New holistic diet is improving patients’ quality of life

Categories: Care and Featured.
Sarah Metcalfe

St Teresa’s Hospice in Darlington has introduced a new holistic dietary care package for patients.

A pilot project called the Patient-led Assessment for Nutritional Care (PLANC) is helping people whose appetite has been affected by their conditions and therapies. The project is replacing the more rigid national approach that was introduced to prevent the effects of malnutrition in people with life-limiting illnesses.

In-patient unit sister Sarah Metcalfe said: “Often enjoyment and pleasure from eating and drinking can decline, and diet becomes a source of stress and anxiety for patients and carers.

“PLANC uses algorithms which identify nutritional issues and determine the best approach depending on the patient’s stage of disease. This allows us to have conversations with patients and carers that would not otherwise have happened.

“It is hard for families to see their loved ones go off their food when they are used to them consuming hearty meals. But with many conditions this loss of appetite is a natural process” Sarah added.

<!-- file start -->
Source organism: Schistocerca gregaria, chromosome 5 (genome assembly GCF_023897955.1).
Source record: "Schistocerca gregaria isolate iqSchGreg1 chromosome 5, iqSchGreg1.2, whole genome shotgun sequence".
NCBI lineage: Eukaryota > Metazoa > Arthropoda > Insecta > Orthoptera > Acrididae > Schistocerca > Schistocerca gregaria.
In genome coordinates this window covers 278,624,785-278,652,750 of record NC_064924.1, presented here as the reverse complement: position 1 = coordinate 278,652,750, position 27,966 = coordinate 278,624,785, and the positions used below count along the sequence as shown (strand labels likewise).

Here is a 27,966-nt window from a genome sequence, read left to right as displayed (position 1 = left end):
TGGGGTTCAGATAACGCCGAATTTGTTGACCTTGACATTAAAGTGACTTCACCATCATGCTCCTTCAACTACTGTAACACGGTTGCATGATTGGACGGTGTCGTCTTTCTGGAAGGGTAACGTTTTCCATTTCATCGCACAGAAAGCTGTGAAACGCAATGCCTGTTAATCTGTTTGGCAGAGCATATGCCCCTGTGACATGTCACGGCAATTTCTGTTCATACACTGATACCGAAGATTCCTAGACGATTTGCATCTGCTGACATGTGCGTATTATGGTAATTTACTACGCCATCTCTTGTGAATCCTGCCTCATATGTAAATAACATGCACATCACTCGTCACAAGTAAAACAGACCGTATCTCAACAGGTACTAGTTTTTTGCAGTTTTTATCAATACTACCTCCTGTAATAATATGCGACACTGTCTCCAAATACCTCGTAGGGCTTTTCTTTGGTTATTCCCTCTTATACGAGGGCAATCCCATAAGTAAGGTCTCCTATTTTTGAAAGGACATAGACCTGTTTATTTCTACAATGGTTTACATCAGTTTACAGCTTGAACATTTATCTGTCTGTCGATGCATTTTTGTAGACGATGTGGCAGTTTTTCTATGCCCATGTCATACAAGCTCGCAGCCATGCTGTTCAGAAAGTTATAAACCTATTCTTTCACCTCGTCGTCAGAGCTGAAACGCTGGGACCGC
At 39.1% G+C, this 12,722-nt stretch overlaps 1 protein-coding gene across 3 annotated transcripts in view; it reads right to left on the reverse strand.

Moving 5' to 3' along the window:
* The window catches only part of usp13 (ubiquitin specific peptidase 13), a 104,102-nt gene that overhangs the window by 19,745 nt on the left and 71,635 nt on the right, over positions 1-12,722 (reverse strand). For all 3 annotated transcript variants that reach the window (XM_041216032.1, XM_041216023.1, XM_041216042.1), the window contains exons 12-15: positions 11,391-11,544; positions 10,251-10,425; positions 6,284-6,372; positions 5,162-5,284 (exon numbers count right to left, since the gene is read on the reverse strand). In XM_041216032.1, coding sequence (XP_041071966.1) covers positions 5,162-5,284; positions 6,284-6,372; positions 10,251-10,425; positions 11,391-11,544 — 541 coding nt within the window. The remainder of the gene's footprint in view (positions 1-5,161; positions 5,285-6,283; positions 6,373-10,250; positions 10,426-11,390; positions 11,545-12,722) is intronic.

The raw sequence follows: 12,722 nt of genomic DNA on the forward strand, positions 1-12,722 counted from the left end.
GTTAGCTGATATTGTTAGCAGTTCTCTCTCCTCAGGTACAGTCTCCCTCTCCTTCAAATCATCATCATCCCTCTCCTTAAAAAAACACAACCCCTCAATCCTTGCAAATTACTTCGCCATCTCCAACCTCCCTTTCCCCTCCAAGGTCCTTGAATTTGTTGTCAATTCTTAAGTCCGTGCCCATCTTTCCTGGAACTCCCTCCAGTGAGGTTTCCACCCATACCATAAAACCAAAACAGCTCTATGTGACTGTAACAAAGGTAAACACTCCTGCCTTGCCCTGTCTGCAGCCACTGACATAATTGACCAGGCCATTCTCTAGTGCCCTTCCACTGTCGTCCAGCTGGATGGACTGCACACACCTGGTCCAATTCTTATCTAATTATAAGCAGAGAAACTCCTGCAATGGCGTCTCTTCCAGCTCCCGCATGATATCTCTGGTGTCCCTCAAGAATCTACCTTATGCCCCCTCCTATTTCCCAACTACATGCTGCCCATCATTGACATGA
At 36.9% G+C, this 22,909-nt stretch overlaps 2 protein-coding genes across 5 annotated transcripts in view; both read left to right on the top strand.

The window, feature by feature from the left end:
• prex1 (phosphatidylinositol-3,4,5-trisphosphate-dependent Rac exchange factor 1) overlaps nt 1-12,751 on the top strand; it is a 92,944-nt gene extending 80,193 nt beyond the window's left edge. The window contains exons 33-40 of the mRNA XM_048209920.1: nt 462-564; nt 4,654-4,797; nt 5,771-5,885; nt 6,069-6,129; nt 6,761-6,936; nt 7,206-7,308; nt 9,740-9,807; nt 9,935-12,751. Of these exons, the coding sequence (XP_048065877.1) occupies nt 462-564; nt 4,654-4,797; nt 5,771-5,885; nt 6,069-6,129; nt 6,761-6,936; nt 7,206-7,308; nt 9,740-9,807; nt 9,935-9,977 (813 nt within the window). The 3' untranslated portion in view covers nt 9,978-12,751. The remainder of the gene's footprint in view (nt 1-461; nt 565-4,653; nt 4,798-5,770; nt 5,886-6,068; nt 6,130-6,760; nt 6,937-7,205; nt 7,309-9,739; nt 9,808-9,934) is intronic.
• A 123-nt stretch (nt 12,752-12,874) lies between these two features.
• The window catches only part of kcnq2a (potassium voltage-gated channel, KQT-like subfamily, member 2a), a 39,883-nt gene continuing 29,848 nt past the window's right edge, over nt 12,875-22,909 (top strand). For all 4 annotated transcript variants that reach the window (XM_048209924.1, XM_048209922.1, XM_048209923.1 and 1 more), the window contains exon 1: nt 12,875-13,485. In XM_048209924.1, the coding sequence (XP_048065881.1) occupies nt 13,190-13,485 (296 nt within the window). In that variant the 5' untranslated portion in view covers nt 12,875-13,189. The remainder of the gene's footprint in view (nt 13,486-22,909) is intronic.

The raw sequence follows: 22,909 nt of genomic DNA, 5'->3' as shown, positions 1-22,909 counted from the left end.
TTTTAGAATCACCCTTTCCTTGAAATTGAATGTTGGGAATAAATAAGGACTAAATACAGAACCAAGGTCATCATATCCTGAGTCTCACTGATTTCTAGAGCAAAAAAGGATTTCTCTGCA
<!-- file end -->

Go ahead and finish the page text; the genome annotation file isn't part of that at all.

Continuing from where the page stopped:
PLANC considers the patient’s condition and the reasons they are off their food, looks at calorie intake and any weight loss and prompts interventions by doctors or dieticians. For people in the last few weeks of life it ensures everyone understands the process and promotes their quality of life.

Food can also be served outside traditional mealtimes, throughout the day and night, thanks to a flexible and expert kitchen staff who carefully monitor patients’ needs.

“Patients are given whatever they want to eat whenever they want it” Sarah said. “They may crave sweet stuff or strong flavours as conditions can lead them to lose their taste. Sometimes it might be a case of having a dry mouth and needing a bit more gravy or custard. Ulcers might make eating painful and this is a condition we can sort out after which they often resume eating normally.”

“There’s the presumption that all patients’ appetites will decline, but some, for instance those who are taking steroids, are often more hungry and enjoy three, three-course meals a day. This is about looking in more depth at individual needs, whether that means serving lobster or an early Christmas dinner.”

For more information visit St Teresa’s Hospice

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